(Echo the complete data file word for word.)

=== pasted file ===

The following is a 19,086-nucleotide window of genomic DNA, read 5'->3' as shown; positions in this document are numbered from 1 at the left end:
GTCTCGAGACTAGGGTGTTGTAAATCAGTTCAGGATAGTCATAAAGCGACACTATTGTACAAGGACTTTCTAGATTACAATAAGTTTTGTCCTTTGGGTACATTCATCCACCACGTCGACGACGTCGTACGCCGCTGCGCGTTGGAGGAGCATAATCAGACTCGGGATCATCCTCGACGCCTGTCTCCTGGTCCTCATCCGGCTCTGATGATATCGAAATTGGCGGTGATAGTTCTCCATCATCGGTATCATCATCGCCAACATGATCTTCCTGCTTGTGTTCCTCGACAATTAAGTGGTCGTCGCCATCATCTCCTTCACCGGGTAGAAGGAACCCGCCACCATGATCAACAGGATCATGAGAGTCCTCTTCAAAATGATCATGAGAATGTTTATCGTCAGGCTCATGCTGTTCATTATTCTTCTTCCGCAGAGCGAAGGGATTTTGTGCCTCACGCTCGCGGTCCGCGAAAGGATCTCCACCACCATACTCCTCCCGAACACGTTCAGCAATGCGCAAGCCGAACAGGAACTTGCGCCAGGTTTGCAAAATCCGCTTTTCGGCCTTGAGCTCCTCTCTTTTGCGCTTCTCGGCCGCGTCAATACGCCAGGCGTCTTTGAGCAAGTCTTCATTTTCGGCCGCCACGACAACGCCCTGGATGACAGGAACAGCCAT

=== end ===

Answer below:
The following is a 19,086-nucleotide window of genomic DNA, read 5'->3' as shown; positions in this document are numbered from 1 at the left end:
GTCTCGAGACTAGGGTGTTGTAAATCAGTTCAGGATAGTCATAAAGCGACACTATTGTACAAGGACTTTCTAGATTACAATAAGTTTTGTCCTTTGGGTACATTCATCCACCACGTCGACGACGTCGTACGCCGCTGCGCGTTGGAGGAGCATAATCAGACTCGGGATCATCCTCGACGCCTGTCTCCTGGTCCTCATCCGGCTCTGATGATATCGAAATTGGCGGTGATAGTTCTCCATCATCGGTATCATCATCGCCAACATGATCTTCCTGCTTGTGTTCCTCGACAATTAAGTGGTCGTCGCCATCATCTCCTTCACCGGGTAGAAGGAACCCGCCACCATGATCAACAGGATCATGAGAGTCCTCTTCAAAATGATCATGAGAATGTTTATCGTCAGGCTCATGCTGTTCATTATTCTTCTTCCGCAGAGCGAAGGGATTTTGTGCCTCACGCTCGCGGTCCGCGAAAGGATCTCCACCACCATACTCCTCCCGAACACGTTCAGCAATGCGCAAGCCGAACAGGAACTTGCGCCAGGTTTGCAAAATCCGCTTTTCGGCCTTGAGCTCCTCTCTTTTGCGCTTCTCGGCCGCGTCAATACGCCAGGCGTCTTTGAGCAAGTCTTCATTTTCGGCCGCCACGACAACGCCCTGGATGACAGGAACAGCCAT